Railsimroutes.net

Railsimroutes.net

Railsimroutes.net - openBVE add-ons, media and news

 You are here: Home > Help & Information > openBVE Help & Information >Windows (Page 3) 

▪ openBVE Help and Information

openBVE logo
This section of the site is designed to help you get started with the realistic openBVE train simulator in Windows (XP, Vista, 7) and Ubuntu 10.10, as well as guide you through the installation and first use of the Birmingham Cross-City South route to enable you to start driving. Some parts of this guide are geared towards novice users.

▪ Contents

Windows Users: [Click here to select a different operating system]

Page 1:
Page 2:
Page 3: (Current Page)

▪ Display quality - Anti-aliasing and Anisotropic Filtering

This part of the openBVE Help Guide explains how to use two display enhancement methods used on 3D graphics cards which increase the quality of the visuals you see in 3D games, namely 'Anti-aliasing' and 'Anisotropic Filtering'. This guide assumes that you are using a graphics card in either the NVIDIA GeForce or ATI Radeon product ranges, both of which include popular 3D hardware accelerators generally designed for more serious gaming performance on the PC. If you are using another type of graphics card, please consult your user guide or instruction manual for details on how to adjust it's equivalent display driver properties - not all graphics cards and drivers will enable you to alter such advanced settings however.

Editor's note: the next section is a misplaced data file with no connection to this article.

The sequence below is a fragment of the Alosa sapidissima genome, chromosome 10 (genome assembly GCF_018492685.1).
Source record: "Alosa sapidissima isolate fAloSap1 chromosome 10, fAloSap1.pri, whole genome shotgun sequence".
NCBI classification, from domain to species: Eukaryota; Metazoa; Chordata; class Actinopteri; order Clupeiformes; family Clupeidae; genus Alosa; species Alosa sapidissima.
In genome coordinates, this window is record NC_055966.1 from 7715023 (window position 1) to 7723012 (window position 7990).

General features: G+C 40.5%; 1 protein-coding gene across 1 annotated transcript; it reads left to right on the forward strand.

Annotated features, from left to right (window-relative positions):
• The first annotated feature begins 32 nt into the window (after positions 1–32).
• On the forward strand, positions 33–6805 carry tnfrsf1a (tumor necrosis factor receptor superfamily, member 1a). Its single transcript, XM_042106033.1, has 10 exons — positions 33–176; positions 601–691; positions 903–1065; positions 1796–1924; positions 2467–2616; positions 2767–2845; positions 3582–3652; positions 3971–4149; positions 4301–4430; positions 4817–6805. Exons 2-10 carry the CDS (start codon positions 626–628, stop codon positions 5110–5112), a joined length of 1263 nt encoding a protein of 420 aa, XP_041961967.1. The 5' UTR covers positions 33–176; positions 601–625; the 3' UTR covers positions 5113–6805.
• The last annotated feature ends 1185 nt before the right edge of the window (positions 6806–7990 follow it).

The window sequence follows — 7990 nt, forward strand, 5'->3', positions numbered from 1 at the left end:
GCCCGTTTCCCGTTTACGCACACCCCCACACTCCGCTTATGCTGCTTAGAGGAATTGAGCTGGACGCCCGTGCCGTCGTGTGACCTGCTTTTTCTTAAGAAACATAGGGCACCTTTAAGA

Anti-aliasing is a technique for smoothing out the jagged edges of lines or hard edges in a 3D view, often referred to as 'jaggies', and most noticeable in lower display resolutions. Enabling anti-aliasing means that such details as overhead wires or the edges of buildings are rendered in a smooth way, without any unsightly stepping effects or jagged edges to be seen.

Anisotropic filtering is a technique for reducing or removing the shimmering and 'swimming pixel' effects on textures visible in the distance, when viewed from a low angle - for example distant terrain or track textures as they get further away. Enabling anisotropic filtering significantly enhances the appearance of the graphics.

▪ Setting Anti-aliasing and Anisotropic Filtering Options - NVIDIA Users

If you use an NVIDIA GeForce graphics card, then you should be using the ForceWare drivers which are NVIDIA's driver set for all cards in the GeForce range.

Note: One thing you should check is whether you are using NVIDIA's drivers, or the default drivers included with Windows - the default drivers do not allow you to adjust advanced graphics card properties like anti-aliasing or anisotropic filtering, and may also reduce your framerates and performance. If upon following these instructions, you can't find a way to display the NVIDIA Control Panel, you should download and install the latest ForceWare drivers from the NVIDIA website if you want to use the advanced driver features explained on this page.

Important: Don't install new drivers on your system unless are sure you know what you are doing. Please ensure that you can undo any changes you make to your graphics card drivers before installing new drivers - see the Windows Help and Support Centre for details about the 'System Restore' feature, which can roll back to the previously installed display driver should any problems occur.

The following screenshots show the NVIDIA ForceWare 191.07 drivers.

Setting the Anti-aliasing and Anisotropic Filtering levels

  1. First, right-click your desktop and select NVIDIA Control Panel:

    Screenshot

  2. The NVIDIA Control Panel appears; if you haven't already done so, select the Advanced view:

    Graphics card settings

  3. Now, click the 'Manage 3D Settings' icon:

    Graphics card settings

  4. The 'Manage 3D Settings' section is displayed: